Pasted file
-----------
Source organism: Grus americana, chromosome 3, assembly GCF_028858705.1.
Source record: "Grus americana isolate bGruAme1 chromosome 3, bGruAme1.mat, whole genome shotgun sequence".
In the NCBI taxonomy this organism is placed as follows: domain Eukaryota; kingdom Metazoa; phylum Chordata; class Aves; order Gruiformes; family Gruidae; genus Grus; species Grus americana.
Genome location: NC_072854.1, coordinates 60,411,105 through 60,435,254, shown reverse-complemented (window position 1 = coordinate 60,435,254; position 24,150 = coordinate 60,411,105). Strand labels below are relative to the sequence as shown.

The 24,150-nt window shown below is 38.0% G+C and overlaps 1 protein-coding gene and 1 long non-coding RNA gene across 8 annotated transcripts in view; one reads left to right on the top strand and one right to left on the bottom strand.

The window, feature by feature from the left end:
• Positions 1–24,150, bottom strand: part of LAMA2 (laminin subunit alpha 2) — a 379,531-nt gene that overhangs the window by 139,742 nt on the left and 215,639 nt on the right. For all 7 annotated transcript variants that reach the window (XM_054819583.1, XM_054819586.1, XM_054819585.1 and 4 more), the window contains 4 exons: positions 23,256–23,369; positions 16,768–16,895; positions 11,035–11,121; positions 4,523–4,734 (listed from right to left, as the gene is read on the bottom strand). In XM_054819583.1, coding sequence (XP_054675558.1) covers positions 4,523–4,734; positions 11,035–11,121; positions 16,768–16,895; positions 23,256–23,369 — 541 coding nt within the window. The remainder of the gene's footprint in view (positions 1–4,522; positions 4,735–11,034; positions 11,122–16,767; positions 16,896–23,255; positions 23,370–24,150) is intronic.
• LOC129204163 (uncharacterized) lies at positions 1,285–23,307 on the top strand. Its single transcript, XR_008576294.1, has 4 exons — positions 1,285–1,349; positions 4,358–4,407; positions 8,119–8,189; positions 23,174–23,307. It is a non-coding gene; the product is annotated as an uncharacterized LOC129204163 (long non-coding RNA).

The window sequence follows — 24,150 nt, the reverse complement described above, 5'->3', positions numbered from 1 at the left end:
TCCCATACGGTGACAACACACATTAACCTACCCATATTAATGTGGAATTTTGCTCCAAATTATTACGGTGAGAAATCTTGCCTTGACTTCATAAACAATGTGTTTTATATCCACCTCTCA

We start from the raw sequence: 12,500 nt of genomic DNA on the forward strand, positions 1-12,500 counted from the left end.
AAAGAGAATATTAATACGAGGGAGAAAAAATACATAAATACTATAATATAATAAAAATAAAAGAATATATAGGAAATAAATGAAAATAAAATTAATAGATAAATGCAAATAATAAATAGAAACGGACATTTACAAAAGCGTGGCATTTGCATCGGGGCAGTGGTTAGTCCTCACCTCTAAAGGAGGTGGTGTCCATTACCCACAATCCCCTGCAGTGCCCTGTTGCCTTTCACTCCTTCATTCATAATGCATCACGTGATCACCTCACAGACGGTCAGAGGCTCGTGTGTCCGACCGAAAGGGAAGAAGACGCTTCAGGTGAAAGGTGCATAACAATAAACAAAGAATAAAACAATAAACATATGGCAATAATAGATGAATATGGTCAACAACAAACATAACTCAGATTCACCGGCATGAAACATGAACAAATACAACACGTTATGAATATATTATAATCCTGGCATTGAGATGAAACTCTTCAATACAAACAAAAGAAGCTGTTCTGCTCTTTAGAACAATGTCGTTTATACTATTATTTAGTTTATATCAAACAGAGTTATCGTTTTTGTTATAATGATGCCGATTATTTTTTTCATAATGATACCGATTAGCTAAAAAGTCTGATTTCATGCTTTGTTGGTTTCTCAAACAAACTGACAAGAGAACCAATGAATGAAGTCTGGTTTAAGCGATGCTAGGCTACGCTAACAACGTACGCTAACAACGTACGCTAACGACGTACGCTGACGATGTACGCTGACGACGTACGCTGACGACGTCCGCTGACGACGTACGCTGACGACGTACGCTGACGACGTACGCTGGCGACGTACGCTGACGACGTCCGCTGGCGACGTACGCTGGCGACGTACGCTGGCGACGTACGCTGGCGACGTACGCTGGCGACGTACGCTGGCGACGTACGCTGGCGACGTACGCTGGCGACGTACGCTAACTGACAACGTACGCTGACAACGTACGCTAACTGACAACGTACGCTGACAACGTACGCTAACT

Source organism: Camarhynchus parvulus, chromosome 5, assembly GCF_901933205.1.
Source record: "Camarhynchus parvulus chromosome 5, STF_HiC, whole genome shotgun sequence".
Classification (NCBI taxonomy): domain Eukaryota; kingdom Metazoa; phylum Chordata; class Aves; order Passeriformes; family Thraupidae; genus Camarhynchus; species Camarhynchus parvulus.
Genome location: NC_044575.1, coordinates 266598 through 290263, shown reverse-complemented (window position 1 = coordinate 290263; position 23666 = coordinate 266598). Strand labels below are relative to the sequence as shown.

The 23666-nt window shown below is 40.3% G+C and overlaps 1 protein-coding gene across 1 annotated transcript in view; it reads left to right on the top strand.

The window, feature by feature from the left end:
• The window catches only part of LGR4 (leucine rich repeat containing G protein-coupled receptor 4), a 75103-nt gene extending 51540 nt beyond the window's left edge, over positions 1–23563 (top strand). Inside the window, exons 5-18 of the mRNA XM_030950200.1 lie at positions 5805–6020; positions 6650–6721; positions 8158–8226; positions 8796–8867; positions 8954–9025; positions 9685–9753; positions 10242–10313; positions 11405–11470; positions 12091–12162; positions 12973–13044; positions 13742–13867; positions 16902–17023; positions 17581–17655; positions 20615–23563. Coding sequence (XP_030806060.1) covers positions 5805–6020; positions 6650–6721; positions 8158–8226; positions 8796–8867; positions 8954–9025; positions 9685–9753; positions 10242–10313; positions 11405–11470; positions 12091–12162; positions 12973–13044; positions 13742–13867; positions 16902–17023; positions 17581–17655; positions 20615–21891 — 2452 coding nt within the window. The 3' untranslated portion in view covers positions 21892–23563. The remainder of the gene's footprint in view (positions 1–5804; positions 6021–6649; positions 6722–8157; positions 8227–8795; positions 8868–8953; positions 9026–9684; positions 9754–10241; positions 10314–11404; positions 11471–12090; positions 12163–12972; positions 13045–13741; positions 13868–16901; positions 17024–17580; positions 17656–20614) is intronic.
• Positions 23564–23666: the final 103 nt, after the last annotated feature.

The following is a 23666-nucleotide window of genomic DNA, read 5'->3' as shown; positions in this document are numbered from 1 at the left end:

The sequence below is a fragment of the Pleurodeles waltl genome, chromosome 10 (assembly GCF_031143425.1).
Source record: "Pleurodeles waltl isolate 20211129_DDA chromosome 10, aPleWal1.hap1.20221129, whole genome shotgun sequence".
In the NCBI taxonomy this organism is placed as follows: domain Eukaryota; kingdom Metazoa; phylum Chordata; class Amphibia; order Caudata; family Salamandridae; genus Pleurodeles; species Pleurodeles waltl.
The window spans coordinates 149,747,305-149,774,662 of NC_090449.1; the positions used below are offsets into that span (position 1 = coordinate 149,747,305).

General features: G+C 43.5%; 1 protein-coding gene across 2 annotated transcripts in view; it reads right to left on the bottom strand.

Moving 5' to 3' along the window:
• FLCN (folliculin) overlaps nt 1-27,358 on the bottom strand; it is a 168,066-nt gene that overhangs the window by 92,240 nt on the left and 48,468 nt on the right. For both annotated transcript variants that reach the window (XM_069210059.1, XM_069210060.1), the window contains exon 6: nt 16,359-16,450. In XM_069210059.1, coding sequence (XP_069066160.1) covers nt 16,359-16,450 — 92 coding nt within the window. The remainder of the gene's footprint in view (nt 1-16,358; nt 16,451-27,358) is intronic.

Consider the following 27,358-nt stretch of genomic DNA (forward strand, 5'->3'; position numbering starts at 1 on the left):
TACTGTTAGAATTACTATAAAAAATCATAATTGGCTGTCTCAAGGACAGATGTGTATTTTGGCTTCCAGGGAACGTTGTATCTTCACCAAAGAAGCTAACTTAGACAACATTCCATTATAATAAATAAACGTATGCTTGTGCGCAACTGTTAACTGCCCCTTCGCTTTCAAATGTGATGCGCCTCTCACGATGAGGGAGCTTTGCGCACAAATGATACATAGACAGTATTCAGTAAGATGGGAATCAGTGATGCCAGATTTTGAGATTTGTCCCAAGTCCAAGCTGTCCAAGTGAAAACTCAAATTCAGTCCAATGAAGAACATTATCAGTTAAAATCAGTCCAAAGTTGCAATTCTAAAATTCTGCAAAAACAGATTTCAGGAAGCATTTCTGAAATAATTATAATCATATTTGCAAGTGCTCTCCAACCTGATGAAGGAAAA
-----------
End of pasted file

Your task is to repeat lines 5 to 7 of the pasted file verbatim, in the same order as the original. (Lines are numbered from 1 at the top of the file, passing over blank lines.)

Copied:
The 24,150-nt window shown below is 38.0% G+C and overlaps 1 protein-coding gene and 1 long non-coding RNA gene across 8 annotated transcripts in view; one reads left to right on the top strand and one right to left on the bottom strand.

The window, feature by feature from the left end:
• Positions 1–24,150, bottom strand: part of LAMA2 (laminin subunit alpha 2) — a 379,531-nt gene that overhangs the window by 139,742 nt on the left and 215,639 nt on the right. For all 7 annotated transcript variants that reach the window (XM_054819583.1, XM_054819586.1, XM_054819585.1 and 4 more), the window contains 4 exons: positions 23,256–23,369; positions 16,768–16,895; positions 11,035–11,121; positions 4,523–4,734 (listed from right to left, as the gene is read on the bottom strand). In XM_054819583.1, coding sequence (XP_054675558.1) covers positions 4,523–4,734; positions 11,035–11,121; positions 16,768–16,895; positions 23,256–23,369 — 541 coding nt within the window. The remainder of the gene's footprint in view (positions 1–4,522; positions 4,735–11,034; positions 11,122–16,767; positions 16,896–23,255; positions 23,370–24,150) is intronic.